If Paul McCartney can’t scare up some bona fide orchestral players, in Hollywood no less, who can?
The show’s star was relaxed as ever, downplaying his superhuman musical achievements. And even if it wasn’t spontaneous, his brief pause early on so he could step back from the microphone, cast his gaze around the Bowl’s expansive territory -- where the Fab Four made historic visits 4 1/2 decades ago -- and “drink it all in” was clearly heartfelt.
The set hewed considerably closer to the mainstream than his edge-exploring performance last year at the Coachella Music & Arts Festival, and it included a couple of selections he said he’d never played in the U.S. before this tour: “Nineteen-Hundred and Eighty-Five” from “Band on the Run” and the Beatles’ “Ob-La-Di, Ob-La-Da.”
That perfectly suited Hollywood’s middle-of-the-road crowd, consisting of old-school Beatles fans revisiting their formative years side by side with a sizable contingent of teens and pre-teens smack dab in the middle of theirs, with McCartney and the Beatles as the bond between them.
A word of advice to fans attending tonight’s Bowl show: Arrive plenty early. Tuesday’s show was delayed about 45 minutes past the scheduled 7:30 p.m. start time, in large part because some 18,000 concert-goers were funneled through a ridiculously small number of ushers scanning and hand-stamping their tickets. “Let ‘Em In,” indeed.
A full review will appear in Thursday’s Calendar section.
Hollywood Reporter - By Erik Pedersen
Bottom Line: Generous, memorable show unites performer and crowd in rare ways.
If anyone could be excused for having a rock star's distant, aloof persona, it would be Paul McCartney.
But that's simply not him; he exudes a genuine likability and unforced charm that flattens any barriers between him and a live audience. And Tuesday's fantastic show also was an example of how music -- certain music -- can bridge cultural and generational chasms.
Whether it was a Wings track, recent solo material or any of the 20-plus Beatles songs, it was easy to hear the past half-century of popular music in the melodies and harmonies. And McCartney shared several stories that offered a peek behind the scenes of that history and helped make this show special.
The opening song was predictable: The Wings rave-up "Venus and Mars/Rock Show" touts "rock 'n' roll at the Hollywood Bowl," and McCartney waxed nostalgic about the venue the Beatles famously played early in their career and where he hadn't appeared since 1993.
"I came up here in the car, and it was like, 'Oooh, deja vu," he said. "It's so amazing, I just want to take a moment to drink it all in." And he did. Later, he added: "This is bringing back the memories. There used to be a pond there; was that really 70 years ago?"
The night's first Fab Four track -- a faithful rendition of "All My Loving," complete with black-and-white Beatlemania footage -- showed that McCartney's voice wasn't in peak form, its "whoo-hoos" abridged at best. But given the communal vibe in the packed Bowl and the generous, nearly three-hour set from a 67-year-old on a brisk night, that was entirely forgivable. Readers who feel compelled to focus on the negative should look elsewhere; click around the snarkosphere because this show was too good to belittle.
Initially sporting a black jacket with no collar that split the difference between the early Beatles look and the gaudy "Sgt. Pepper" outfits, McCartney switched instruments often -- bass, piano, electric and acoustic guitars, mandolin, even a Gibson ukulele given to him by George Harrison. He proceeded to play the first half of "Something" on it, subbing a sweet falsetto for the famous post-chorus guitar lick, before the band crashed in. Funny that the song would be a highlight of a Paul McCartney concert.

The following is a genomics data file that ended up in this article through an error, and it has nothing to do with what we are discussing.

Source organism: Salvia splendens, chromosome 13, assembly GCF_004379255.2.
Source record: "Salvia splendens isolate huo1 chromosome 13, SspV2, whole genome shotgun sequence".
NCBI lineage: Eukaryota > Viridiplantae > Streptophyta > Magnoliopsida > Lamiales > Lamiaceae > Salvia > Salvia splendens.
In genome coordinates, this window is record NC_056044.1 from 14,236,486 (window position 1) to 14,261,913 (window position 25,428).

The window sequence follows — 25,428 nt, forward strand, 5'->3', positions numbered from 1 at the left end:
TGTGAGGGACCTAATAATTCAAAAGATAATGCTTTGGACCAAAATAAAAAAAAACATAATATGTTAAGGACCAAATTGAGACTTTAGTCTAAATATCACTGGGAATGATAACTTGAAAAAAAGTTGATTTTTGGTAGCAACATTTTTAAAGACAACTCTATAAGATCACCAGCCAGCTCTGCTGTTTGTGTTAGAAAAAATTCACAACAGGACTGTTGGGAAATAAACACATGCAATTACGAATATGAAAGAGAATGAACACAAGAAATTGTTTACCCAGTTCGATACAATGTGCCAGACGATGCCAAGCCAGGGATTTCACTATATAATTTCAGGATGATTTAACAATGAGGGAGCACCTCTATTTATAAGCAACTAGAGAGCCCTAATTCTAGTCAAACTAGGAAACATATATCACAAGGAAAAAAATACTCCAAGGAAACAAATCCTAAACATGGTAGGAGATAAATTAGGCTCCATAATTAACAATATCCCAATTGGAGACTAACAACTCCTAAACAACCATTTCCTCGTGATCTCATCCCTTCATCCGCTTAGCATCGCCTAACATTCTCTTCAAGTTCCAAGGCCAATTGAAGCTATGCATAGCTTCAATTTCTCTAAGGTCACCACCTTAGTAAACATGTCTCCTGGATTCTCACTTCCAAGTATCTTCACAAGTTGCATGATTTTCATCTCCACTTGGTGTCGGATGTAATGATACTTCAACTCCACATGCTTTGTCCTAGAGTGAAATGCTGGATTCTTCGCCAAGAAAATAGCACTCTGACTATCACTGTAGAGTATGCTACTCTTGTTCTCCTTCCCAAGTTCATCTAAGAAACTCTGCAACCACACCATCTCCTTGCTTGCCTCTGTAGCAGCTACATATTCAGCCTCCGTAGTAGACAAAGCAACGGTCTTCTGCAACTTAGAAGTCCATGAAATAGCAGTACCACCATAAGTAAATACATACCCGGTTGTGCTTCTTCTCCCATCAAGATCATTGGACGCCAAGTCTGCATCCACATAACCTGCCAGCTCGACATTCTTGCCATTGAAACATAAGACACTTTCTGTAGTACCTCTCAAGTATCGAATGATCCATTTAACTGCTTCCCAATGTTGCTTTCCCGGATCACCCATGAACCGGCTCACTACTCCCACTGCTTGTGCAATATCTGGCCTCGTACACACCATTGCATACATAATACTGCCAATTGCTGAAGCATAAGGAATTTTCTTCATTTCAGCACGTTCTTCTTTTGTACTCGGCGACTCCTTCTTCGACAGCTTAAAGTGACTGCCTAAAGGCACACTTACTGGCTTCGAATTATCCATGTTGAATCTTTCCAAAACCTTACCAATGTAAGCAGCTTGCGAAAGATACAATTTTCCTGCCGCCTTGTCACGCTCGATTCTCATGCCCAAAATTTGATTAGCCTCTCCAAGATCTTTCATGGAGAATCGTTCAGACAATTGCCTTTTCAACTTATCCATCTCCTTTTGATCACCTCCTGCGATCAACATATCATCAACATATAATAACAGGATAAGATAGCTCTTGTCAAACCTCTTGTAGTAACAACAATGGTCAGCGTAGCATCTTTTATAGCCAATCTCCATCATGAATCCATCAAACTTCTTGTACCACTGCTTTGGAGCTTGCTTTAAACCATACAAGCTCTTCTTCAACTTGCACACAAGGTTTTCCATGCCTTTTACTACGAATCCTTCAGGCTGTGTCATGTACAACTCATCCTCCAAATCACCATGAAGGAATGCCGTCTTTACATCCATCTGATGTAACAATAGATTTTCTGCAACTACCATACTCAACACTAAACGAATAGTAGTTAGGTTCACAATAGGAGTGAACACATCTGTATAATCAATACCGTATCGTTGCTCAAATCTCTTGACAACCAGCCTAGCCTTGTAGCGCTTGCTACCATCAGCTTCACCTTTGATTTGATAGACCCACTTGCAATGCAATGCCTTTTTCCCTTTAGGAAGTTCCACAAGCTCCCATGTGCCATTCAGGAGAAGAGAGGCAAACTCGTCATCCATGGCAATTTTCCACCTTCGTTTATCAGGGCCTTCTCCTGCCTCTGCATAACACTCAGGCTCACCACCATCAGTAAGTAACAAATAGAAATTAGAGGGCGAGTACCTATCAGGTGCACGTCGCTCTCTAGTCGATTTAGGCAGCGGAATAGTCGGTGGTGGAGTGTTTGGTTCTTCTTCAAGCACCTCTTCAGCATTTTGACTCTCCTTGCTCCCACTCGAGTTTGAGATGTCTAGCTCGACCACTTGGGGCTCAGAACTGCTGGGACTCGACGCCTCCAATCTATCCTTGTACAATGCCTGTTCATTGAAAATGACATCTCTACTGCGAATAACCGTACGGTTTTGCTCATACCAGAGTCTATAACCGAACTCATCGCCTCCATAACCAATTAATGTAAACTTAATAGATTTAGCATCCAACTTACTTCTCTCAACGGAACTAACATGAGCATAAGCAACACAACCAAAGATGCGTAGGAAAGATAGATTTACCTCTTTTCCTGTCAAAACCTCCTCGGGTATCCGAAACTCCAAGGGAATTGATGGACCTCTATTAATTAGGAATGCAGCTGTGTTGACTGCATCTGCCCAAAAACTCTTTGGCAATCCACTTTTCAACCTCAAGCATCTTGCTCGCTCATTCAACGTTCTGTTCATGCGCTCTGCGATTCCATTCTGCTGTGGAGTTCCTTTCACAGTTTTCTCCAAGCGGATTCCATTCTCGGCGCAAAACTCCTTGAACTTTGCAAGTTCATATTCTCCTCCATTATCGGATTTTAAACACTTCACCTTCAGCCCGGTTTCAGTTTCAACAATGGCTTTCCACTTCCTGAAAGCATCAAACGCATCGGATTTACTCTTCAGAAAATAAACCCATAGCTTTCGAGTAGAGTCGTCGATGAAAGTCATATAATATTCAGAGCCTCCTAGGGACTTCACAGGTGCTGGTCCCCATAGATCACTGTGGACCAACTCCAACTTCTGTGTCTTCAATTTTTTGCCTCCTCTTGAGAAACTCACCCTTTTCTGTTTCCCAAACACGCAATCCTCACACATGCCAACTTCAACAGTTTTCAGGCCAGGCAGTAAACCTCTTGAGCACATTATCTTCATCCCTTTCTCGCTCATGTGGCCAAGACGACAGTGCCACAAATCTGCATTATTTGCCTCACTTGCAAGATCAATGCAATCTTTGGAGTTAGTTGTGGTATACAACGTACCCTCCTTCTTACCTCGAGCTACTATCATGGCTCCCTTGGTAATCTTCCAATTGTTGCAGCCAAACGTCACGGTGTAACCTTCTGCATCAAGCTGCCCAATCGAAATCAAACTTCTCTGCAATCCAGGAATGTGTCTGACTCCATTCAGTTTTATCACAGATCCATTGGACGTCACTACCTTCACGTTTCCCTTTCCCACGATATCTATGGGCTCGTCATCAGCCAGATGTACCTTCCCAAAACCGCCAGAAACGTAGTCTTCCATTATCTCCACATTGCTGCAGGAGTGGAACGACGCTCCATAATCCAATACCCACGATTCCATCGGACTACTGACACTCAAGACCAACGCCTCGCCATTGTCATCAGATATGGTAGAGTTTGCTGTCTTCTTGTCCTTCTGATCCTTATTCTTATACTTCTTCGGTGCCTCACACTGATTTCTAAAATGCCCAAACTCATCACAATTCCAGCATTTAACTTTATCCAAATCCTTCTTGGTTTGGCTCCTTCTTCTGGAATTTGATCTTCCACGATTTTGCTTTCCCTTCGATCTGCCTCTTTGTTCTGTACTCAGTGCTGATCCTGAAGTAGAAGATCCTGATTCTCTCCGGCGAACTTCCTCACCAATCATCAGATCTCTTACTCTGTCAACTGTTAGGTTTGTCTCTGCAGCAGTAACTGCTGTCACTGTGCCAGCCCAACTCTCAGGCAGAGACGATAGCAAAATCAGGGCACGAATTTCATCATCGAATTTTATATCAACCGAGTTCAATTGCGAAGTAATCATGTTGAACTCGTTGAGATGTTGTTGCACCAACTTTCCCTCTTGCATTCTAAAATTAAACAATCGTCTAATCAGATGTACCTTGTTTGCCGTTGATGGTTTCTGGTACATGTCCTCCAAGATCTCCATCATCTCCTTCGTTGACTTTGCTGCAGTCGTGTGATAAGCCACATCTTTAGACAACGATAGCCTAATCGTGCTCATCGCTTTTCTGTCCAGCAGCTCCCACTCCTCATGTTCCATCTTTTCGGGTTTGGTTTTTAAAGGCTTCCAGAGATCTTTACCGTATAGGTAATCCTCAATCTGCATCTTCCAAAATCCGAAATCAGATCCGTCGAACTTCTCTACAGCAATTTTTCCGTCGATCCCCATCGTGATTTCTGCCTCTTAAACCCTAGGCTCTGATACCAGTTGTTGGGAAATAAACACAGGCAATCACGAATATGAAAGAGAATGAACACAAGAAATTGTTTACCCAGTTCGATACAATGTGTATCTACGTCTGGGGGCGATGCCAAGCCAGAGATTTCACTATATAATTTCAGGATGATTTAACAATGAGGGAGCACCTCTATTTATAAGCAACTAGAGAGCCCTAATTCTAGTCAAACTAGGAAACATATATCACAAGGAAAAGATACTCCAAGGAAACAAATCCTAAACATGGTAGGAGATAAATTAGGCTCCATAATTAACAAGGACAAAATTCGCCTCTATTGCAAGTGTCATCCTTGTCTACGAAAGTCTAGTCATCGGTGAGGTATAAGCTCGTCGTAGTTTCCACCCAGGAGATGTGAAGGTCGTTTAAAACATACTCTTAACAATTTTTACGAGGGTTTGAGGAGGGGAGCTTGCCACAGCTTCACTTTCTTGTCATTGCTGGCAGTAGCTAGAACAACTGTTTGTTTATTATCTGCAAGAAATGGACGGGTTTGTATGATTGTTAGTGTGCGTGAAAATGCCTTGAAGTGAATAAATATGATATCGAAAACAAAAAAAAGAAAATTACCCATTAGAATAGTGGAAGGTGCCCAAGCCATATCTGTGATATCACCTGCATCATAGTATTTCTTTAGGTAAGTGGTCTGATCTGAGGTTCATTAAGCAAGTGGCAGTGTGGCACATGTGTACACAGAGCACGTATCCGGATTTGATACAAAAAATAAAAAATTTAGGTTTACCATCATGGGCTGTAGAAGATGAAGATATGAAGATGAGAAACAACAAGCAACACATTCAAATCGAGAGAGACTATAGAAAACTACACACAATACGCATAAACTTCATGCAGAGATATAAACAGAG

He reminisced about Harrison and John Lennon with stories that were amusing or moving but never maudlin, referring to them only by first name, (There was no mention at all of a certain Liverpudlian drummer.) He recalled how he and Harrison used to play old rock 'n' roll on their guitars, then "show off" with a little classical. But he said they botched some Bach, and the result was the opening of "Blackbird," which he played alone on acoustic guitar.
McCartney then introduced "Here Today" by saying he "wrote it for John; a conversation we never had -- the kind of thing you always said you'd say tomorrow." He played the electric guitar hook/riff on the Lennon-inspired "Let Me Roll It," then was in a metal mood, embellishing the 1974 Wings nugget with a fiery "Foxey Lady" coda. Moving to the piano, he told a funny tale about Jimi Hendrix: "We released 'Sgt. Pepper' on a Friday," he said, "and by Sunday, Jimi had learned it and was opening with it." The all-ages crowd gave a group laugh.
Those personal little glimpses into pop lore, interspersed between songs that span and connect generations past, present and future, brought performer and audience ever closer.
When he played "A Day in the Life," for example, a glance around the smiling crowd made one wonder exactly which moment of their life each was reliving. Was it 1967? '74, maybe? '88? 2003? The feeling of community was palpable, especially when the song morphed into "Give Peace a Chance," offered as grand, unaccompanied sing-along and without commentary.
McCartney made good use of the video backdrop, ranging from vintage photos to "Rock Band" avatars. Perhaps most fun was footage of the album-cover photo shoot during "Band on the Run," featuring close-up and candid glimpses of James Coburn, Christopher Lee, et al. The subsequent "Ob-La-Di, Ob-La-Da," which McCartney said he "never played on American soil before this tour," got many off their chairs, and "Back in the U.S.S.R." furthered the trend.
McCartney's voice mostly had solidified by the time he delivered a de-Spectorized "Let It Be," and the following "Live and Let Die" featured some ('74) Bond-worthy loud pyrotechnics. Afterward, McCartney rubbed his ears in faux pain before settling down with a seven-minute "Hey Jude" that had most of the 18,000 or so beaming and singing.
Yes, there were vocal shortcomings. "Eleanor Rigby" and "Day Tripper" were a little sluggish, maybe a half-beat behind, and the synthed horns on songs like "Got to Get You Into My Life" were disappointing. But a show like this is critic-proof, plain and simple. Anyone who would quibble about it is doing so for quibbling's sake. The world won't again see such a unifying musical force as the Beatles, and Sir Paul will be welcomed for as long as he chooses to share his songs with an audience.
Let's hope he continues to do just that.
Last Updated: 04/08/10 13:17